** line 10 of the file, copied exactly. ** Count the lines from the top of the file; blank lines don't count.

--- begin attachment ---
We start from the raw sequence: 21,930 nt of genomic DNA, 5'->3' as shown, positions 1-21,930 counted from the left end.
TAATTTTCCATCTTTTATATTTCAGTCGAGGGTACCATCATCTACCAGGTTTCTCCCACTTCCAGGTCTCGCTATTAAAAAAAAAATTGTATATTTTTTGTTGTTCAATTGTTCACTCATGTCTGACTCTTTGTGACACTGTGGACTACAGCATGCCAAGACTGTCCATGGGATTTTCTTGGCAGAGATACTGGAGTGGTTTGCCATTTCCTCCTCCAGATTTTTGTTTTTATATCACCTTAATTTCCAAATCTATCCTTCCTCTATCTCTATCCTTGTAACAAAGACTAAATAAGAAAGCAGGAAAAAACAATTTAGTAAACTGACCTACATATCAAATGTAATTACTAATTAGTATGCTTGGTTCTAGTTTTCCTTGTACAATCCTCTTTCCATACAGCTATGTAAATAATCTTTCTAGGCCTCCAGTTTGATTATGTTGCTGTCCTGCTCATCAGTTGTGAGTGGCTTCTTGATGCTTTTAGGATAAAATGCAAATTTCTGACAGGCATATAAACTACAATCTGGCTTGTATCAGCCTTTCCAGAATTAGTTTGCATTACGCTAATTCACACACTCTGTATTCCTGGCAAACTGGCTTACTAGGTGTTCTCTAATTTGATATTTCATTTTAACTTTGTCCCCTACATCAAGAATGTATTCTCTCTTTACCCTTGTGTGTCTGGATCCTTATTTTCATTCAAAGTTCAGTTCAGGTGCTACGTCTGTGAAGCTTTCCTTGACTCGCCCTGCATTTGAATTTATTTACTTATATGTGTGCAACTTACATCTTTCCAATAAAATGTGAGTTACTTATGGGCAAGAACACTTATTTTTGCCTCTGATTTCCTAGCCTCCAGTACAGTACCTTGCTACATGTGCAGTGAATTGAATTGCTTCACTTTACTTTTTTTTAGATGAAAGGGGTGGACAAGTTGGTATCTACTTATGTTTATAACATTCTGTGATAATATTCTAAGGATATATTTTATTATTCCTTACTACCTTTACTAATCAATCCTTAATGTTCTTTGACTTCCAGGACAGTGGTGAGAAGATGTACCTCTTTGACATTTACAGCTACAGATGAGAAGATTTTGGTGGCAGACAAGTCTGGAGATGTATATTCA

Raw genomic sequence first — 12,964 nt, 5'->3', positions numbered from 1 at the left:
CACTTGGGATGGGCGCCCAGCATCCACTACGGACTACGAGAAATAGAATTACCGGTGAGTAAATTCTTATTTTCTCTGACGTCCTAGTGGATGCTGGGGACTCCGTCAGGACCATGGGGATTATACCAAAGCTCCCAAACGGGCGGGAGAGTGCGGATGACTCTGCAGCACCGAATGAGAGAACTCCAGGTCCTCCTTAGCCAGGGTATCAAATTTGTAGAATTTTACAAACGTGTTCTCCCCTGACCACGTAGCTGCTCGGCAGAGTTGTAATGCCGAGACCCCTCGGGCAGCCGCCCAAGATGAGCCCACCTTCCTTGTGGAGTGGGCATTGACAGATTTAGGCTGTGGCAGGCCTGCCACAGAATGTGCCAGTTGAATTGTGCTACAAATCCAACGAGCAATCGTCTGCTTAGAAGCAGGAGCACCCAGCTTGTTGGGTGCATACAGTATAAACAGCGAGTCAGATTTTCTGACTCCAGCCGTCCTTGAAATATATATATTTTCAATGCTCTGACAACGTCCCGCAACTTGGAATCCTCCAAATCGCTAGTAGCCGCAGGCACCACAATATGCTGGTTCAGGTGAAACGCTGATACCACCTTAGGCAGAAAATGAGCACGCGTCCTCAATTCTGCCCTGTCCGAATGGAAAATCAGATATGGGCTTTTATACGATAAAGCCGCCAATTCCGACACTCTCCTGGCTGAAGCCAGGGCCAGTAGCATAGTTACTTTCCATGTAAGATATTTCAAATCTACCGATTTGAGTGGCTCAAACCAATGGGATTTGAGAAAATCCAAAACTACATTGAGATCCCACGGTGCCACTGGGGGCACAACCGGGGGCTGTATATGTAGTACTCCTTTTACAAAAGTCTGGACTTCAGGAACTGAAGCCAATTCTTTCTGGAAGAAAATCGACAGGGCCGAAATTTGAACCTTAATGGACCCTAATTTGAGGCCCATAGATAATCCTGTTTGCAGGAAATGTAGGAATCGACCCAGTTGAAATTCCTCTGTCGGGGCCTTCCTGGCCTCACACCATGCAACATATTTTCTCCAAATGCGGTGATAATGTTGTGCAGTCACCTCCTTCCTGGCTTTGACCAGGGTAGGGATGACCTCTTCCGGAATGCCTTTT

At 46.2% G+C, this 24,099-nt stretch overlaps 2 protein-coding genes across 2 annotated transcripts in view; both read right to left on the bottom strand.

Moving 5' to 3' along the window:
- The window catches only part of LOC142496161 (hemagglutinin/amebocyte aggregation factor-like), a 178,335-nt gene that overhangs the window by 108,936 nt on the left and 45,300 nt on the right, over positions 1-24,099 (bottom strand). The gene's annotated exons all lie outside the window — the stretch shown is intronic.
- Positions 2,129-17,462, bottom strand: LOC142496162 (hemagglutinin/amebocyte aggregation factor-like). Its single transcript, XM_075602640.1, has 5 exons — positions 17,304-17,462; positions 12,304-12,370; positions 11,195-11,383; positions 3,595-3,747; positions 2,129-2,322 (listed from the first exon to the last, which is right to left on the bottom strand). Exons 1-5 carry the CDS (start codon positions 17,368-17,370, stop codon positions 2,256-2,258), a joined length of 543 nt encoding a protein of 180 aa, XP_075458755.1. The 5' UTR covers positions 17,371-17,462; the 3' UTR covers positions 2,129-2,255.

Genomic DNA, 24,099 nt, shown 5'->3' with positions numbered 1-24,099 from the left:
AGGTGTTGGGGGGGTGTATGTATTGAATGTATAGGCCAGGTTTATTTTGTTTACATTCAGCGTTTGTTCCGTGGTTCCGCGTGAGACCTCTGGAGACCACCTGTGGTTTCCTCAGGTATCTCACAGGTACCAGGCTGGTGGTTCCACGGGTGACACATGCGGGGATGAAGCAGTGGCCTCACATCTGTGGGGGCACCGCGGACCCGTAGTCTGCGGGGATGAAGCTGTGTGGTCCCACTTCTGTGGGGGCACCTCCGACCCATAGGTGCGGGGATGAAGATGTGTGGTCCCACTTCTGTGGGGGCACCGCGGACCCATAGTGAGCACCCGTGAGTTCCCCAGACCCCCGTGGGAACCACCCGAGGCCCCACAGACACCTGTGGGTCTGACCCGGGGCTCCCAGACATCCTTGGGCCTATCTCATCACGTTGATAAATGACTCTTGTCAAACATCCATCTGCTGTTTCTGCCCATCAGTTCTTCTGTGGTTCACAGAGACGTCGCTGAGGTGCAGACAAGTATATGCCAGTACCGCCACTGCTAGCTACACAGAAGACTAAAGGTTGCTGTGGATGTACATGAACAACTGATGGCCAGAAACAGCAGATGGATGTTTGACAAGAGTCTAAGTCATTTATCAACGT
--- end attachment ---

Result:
AGGTGTTGGGGGGGTGTATGTATTGAATGTATAGGCCAGGTTTATTTTGTTTACATTCAGCGTTTGTTCCGTGGTTCCGCGTGAGACCTCTGGAGACCACCTGTGGTTTCCTCAGGTATCTCACAGGTACCAGGCTGGTGGTTCCACGGGTGACACATGCGGGGATGAAGCAGTGGCCTCACATCTGTGGGGGCACCGCGGACCCGTAGTCTGCGGGGATGAAGCTGTGTGGTCCCACTTCTGTGGGGGCACCTCCGACCCATAGGTGCGGGGATGAAGATGTGTGGTCCCACTTCTGTGGGGGCACCGCGGACCCATAGTGAGCACCCGTGAGTTCCCCAGACCCCCGTGGGAACCACCCGAGGCCCCACAGACACCTGTGGGTCTGACCCGGGGCTCCCAGACATCCTTGGGCCTATCTCATCACGTTGATAAATGACTCTTGTCAAACATCCATCTGCTGTTTCTGCCCATCAGTTCTTCTGTGGTTCACAGAGACGTCGCTGAGGTGCAGACAAGTATATGCCAGTACCGCCACTGCTAGCTACACAGAAGACTAAAGGTTGCTGTGGATGTACATGAACAACTGATGGCCAGAAACAGCAGATGGATGTTTGACAAGAGTCTAAGTCATTTATCAACGT